Officially the Arab Republic of Egypt, with a population exceeding 90 million, Egypt is the most populous country in the Middle East. With a strategic geographic location and proximity to Asia, Africa and Europe, the prospect of doing business in Egypt is potentially rewarding.
Having gone through a period of political instability, the popular uprisings that toppled Hosni Mubarak seemed to promise a peaceful transformation of government. 2015, in particular, was characterised by a degree of political stability and economic growth. However, a largely authoritarian government remains, and the political outlook is at present uncertain. Nonetheless, the Egyptian government’s policies now focus on economic recovery and growth through the following five channels: mega infrastructure projects, tourism, improvements to economic policy, increasing private sector investments, and attracting global investors.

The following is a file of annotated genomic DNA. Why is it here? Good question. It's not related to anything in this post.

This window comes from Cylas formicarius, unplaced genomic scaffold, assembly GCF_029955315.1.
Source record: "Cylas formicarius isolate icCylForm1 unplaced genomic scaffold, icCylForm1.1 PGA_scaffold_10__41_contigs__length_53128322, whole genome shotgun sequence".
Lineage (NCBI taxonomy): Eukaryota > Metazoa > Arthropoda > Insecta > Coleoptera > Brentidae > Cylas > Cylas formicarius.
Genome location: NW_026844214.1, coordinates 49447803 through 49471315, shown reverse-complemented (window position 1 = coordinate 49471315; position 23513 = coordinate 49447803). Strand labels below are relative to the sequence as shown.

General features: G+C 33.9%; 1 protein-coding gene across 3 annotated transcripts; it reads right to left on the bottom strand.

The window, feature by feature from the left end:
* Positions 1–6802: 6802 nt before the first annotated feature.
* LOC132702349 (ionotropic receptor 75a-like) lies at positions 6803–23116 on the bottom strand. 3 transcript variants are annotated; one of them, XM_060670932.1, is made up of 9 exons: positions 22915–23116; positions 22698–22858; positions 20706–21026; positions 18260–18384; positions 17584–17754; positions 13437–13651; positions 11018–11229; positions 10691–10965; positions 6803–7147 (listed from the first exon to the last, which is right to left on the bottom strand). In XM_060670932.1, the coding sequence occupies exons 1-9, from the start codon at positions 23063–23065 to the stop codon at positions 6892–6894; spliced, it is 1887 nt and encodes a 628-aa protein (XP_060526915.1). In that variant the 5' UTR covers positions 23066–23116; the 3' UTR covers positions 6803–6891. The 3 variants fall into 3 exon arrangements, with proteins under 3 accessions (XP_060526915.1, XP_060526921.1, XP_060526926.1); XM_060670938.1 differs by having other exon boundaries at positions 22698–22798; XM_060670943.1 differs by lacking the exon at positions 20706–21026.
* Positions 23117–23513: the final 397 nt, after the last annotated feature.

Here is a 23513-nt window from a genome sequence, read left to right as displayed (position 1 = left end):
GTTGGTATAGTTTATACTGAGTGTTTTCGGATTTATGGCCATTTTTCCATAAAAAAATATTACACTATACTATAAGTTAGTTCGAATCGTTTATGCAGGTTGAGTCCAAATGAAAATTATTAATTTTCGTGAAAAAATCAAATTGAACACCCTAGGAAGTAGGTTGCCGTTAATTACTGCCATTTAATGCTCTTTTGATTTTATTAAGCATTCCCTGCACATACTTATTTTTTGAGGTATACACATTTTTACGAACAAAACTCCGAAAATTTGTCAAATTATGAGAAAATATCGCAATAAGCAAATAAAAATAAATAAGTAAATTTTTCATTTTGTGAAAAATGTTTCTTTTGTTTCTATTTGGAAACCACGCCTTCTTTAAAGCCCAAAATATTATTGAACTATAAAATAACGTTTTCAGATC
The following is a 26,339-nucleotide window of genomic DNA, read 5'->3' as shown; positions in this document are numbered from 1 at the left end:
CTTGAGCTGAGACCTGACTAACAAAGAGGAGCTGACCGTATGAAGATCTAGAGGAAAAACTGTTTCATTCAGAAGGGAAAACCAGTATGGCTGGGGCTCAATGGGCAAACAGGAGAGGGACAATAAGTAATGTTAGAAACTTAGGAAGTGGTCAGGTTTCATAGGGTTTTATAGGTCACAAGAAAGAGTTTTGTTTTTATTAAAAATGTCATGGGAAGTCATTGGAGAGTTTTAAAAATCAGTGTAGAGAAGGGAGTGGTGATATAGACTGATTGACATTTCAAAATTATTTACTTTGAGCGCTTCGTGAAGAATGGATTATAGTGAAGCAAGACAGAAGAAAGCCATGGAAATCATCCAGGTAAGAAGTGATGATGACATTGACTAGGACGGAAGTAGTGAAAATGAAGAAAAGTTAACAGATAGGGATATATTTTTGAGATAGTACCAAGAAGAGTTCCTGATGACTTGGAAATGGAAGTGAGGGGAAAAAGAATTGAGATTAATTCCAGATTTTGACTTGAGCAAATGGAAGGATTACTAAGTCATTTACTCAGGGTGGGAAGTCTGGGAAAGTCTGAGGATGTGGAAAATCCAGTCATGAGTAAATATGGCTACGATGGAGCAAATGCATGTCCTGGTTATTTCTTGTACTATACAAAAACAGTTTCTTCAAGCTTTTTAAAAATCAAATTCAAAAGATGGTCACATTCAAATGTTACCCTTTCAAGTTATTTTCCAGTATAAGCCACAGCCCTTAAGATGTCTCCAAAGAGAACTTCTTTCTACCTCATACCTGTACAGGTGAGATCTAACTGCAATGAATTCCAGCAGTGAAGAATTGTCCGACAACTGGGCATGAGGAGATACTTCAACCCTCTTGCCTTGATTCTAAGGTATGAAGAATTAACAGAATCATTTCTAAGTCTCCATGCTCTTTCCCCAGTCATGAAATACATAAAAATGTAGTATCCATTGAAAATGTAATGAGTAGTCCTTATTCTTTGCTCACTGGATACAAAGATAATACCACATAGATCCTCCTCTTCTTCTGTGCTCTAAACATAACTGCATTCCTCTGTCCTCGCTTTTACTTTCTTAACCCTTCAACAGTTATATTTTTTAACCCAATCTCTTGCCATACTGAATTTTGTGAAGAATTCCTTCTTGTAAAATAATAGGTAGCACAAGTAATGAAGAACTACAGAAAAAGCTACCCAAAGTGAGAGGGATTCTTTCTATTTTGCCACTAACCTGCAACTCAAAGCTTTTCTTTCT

Though Egypt consistently fails to fare well in the Ease of Doing Business index, the strengths of the Egyptian market include a young workforce, a number of free trade agreements and arrangements, and reduced sales taxes and customs duties. Though Egypt remains highly import-dependant, the future will see investments in ports, airports, highways and railways – hopefully leading to more efficient movement of goods.
Some of the risks of doing business in Egypt include a crippling fiscal deficit, restrictions on foreign property ownership, lack of legal and contractual certainty, and incompetent customs procedures. Those unfamiliar with the cultural landscape should also be aware of the quirks in local business etiquette, as developing personal relationships is key between associates, with many preferring to do business with those they already know.
In the face of these many challenges, the World Business Culture website is here to help. For those seeking successful business in Egypt, World Business Culture is an invaluable aid.